By Time Staff
Last year, the Gloucester Education Foundation helped students at O'Maley Middle School step up their alternative energy studies as part of the school's Birdseye Hammond Lab for Science, Technology and Engineering.
Now, the foundation and O'Maley's students and teachers have literally taken the program to new heights, with the launch of a working wind turbine on the roof of the school.
The 1.2-kilowatt turbine was installed on the O'Maley roof last weekend, and School Committee Chairwoman Val Gilman said Friday that custodians have already noticed a positive difference in the school's energy use.
Gloucester Education Foundation President Ed Shoucair, who joined Superintendent of Schools Richard Safier and others Friday in braving nature's own 45-mph gusts to showcase the apparatus atop the building, noted that the turbine will generate electricity and save the schools money. But he also emphasized that it should do much more than that.
"It's a real nice project for our schools and the city to be associated with," Shoucair said. "For one thing, it can be a real model for other schools and for the city as whole. It can serve as a model for an alternative energy science curriculum. And it can serve as a model if we try to host some type of alternative energy fair — like a science fair — for schools and students throughout the North Shore. It has a lot of potential."
The vertical axis turbine — which is barely noticeable from the parking areas and streets and differs greatly from the traditional blade windmill — wirelessly transmits data for classroom use in eighth-grade science classes headed by teachers Amy Donnelly and David Brown.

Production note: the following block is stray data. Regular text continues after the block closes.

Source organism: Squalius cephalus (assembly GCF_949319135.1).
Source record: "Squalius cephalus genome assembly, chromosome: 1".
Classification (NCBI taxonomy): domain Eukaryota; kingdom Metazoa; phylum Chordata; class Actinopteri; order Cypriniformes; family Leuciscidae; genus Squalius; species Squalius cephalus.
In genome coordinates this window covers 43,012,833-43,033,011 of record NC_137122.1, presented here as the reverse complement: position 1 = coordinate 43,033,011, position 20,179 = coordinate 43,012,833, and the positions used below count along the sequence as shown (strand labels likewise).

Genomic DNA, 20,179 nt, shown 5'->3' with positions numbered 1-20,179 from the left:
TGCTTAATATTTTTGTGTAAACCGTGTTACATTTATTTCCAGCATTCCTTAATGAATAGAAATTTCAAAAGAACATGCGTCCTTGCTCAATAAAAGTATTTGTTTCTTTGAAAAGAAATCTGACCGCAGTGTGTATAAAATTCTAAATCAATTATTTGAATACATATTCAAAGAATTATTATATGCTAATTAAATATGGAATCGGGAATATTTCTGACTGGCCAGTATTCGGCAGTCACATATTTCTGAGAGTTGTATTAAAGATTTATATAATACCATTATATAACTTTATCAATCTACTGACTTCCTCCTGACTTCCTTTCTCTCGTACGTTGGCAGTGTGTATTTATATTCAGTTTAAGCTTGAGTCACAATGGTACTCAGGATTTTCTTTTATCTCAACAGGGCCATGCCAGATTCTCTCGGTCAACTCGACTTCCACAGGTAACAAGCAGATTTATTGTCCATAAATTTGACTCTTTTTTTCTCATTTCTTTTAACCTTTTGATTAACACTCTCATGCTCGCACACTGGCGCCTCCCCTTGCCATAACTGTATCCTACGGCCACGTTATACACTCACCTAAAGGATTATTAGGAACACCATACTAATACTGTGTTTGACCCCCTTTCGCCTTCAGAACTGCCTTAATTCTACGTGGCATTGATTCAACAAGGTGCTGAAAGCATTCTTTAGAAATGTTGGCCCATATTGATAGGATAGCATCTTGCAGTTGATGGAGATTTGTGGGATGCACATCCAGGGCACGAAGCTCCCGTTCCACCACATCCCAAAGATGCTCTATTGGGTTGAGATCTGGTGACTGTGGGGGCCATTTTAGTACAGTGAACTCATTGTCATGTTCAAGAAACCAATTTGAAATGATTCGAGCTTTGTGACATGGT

The new turbine project was made possible through financial support from the foundation, which bolsters funding for a number of Gloucester school programs, and with backing from the Peter and Elizabeth C. Tower Foundation, the Moore Family Foundation, Geoffrey Richon Builders and J&L Welding. Safier added that there will be a public showcase for the turbine and the alternative energy program in January.
Shoucair and Donnelly said in a prepared statement that the vertical design of the turbine allows it to spin without "hunting" for wind, as conventional turbines do.
When winds average 11mph, the turbine produces electricity for 2,000-kilowatt hours annually.
"It's basically a prototype — it's the size of one that someone could use at their home," Shoucair said. "But it also brings a lot to the school and our science programs. We're pretty excited about it."